I updated you about my autumn nuno landscape project about one month ago in this post. I had been discouraged with the project and it was languishing. So I asked for suggestions and I appreciate all the support. I decided to go ahead and keep working on it but only doing about 15-20 minutes a day. (Click on any of the photos to enlarge.)
Here’s what it looked like one month ago. I decided to start filling more of the middle ground with a combination of neutralized red and green seed stitching.
Here you can see how much seed stitching can be completed in short spurts. But I was still dissatisfied with the piece. Why was that? After working on it steadily, I took some time to look back at my reference photo and see what I had missed. Then I realized that I didn’t have enough dark values to show the shadowed areas in the landscape. Aha!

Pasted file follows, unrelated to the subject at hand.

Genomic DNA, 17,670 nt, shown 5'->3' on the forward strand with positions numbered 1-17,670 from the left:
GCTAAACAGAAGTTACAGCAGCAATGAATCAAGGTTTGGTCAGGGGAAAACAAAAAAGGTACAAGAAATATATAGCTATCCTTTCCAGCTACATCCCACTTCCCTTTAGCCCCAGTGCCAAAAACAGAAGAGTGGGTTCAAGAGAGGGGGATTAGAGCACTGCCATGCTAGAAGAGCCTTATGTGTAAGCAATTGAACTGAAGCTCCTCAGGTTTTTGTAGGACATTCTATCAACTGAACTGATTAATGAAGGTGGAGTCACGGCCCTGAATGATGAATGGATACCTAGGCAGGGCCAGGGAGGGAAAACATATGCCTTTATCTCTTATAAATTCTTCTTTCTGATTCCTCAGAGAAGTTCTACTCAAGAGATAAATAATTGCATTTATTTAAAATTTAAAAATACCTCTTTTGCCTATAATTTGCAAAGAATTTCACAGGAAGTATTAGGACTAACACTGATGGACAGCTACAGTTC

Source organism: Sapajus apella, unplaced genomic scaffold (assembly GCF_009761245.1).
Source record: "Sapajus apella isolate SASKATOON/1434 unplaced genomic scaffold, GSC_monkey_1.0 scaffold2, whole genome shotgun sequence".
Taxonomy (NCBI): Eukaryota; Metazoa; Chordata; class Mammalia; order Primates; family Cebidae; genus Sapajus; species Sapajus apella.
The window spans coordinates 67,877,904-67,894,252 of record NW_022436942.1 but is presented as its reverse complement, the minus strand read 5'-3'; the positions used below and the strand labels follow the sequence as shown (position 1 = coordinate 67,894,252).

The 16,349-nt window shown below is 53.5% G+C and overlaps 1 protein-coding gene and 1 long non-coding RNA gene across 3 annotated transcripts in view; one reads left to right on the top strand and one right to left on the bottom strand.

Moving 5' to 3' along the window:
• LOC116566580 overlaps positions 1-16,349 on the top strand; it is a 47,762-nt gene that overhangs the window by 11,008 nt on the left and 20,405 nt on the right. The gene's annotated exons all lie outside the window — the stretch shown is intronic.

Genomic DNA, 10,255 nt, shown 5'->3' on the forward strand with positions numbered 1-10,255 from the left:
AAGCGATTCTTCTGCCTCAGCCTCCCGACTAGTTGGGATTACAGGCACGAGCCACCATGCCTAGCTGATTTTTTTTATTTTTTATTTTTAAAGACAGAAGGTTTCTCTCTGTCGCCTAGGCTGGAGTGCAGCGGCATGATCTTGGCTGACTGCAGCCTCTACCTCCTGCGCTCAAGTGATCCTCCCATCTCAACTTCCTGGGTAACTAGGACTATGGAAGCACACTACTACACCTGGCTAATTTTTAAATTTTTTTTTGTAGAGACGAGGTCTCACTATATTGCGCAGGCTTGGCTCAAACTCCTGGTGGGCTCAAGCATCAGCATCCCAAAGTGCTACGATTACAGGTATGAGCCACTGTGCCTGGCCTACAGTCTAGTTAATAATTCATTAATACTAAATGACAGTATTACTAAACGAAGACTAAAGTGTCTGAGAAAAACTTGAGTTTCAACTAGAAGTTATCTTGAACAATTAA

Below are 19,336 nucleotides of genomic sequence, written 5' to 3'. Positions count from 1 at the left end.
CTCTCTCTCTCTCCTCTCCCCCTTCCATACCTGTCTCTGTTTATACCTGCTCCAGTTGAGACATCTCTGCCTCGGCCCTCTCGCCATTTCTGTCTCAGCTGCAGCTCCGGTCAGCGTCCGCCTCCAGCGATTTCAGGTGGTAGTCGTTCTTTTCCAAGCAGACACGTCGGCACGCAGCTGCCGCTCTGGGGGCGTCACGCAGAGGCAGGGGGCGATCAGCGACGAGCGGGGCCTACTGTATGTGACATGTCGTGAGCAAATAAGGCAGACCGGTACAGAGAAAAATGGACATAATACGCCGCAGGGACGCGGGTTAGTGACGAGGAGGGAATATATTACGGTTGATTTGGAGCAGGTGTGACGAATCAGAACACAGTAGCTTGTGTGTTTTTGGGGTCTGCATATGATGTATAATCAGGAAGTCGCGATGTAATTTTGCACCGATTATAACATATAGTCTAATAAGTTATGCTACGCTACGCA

I started by adding a more neutralized green in the area between the aspen trees. I used a much thinner thread (1 strand floss) and smaller stitching. It darkened up the area a bit but that wasn’t enough.
So then I started adding a dark brown in the same area. Again, I used one strand of floss and smaller stitches. I am still essentially doing seed stitch but piling it on top of other seed stitches.
So here is how far I have gotten with my slow stitching. I am happy that I figured out what was bothering me about the piece. There are still lots of more shadows to add in to give the impression of lines of trees. I also think that I will add a more neutralized green over the distant pines in places. The more stitching I add, the more it seems to need. But at least I am moving forward.
Can you see the difference when you compare the piece side by side, before adding darker values and after? Do you think about value contrast when you’re working on a composition? Do you have any tricks for seeing value contrast better?